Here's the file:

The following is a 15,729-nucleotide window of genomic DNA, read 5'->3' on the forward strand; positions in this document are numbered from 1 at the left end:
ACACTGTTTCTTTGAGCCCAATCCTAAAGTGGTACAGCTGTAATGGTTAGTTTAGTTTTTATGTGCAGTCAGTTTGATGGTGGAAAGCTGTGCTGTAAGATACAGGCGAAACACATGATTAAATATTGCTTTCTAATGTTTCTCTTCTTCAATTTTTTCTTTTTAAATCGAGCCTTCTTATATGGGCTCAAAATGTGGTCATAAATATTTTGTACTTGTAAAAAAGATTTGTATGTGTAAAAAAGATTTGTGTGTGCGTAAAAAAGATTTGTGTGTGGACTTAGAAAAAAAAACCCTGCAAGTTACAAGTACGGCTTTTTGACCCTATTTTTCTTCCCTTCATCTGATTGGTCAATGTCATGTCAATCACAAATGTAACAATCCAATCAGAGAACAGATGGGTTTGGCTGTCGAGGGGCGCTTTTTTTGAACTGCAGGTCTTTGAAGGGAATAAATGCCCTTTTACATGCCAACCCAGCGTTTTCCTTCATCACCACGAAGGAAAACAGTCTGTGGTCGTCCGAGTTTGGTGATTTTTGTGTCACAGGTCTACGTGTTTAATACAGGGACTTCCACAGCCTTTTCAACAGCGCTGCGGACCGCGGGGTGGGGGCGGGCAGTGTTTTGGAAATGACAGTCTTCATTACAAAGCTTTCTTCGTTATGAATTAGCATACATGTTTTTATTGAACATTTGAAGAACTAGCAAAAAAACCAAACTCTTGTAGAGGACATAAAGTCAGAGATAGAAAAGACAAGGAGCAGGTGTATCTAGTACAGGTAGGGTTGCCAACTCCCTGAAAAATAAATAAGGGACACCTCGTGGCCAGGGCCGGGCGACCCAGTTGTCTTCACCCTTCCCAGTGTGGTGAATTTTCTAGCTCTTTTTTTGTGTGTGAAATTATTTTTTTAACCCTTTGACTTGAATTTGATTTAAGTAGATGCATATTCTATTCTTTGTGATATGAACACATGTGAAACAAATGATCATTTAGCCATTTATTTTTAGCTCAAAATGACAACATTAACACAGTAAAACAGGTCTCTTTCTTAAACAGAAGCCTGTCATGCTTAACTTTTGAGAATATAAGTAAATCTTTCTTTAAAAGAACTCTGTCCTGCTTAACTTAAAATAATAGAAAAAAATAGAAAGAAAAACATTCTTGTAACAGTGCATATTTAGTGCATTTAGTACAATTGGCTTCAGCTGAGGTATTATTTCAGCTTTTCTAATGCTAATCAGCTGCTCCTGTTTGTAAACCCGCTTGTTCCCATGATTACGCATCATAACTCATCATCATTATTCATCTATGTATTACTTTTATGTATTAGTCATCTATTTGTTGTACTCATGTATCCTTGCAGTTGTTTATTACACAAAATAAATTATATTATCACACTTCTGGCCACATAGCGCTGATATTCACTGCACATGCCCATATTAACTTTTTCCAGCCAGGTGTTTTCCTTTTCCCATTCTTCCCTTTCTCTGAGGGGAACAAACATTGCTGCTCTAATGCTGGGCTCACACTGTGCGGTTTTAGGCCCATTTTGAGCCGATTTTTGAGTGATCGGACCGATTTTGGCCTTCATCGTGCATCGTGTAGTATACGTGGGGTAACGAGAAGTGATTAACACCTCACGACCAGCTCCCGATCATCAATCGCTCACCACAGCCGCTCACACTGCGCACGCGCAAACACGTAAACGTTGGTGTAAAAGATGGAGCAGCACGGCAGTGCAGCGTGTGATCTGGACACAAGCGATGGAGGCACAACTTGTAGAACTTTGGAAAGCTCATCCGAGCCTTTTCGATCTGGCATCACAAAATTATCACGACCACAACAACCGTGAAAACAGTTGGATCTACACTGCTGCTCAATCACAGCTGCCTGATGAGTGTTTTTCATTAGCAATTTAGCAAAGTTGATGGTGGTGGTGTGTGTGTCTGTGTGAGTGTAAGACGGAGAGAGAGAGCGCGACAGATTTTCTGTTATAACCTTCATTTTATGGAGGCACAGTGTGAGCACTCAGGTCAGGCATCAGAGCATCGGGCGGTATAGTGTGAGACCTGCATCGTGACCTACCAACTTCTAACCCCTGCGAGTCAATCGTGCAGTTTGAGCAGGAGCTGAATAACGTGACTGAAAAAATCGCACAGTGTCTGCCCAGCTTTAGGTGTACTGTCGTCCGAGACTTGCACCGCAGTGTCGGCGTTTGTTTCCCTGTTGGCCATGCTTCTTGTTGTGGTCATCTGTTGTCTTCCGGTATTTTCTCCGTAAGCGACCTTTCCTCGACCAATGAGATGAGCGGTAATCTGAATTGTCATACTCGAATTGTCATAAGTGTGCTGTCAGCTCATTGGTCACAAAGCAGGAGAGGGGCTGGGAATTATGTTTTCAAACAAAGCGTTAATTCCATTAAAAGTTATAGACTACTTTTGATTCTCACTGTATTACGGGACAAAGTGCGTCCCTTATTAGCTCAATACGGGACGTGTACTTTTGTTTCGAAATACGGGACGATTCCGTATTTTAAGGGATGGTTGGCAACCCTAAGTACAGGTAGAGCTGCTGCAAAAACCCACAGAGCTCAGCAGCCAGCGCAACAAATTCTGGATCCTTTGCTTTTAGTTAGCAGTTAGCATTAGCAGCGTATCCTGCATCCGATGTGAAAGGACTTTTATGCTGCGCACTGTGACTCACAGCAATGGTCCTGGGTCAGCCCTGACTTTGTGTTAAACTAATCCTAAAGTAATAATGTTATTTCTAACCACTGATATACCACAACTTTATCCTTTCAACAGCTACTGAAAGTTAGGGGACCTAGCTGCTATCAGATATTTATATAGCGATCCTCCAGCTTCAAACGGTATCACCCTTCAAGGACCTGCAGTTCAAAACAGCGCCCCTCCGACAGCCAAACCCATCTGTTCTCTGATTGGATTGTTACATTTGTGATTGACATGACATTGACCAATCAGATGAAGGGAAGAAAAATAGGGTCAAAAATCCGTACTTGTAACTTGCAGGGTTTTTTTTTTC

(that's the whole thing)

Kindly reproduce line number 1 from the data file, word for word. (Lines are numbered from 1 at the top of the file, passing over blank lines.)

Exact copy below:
The following is a 15,729-nucleotide window of genomic DNA, read 5'->3' on the forward strand; positions in this document are numbered from 1 at the left end: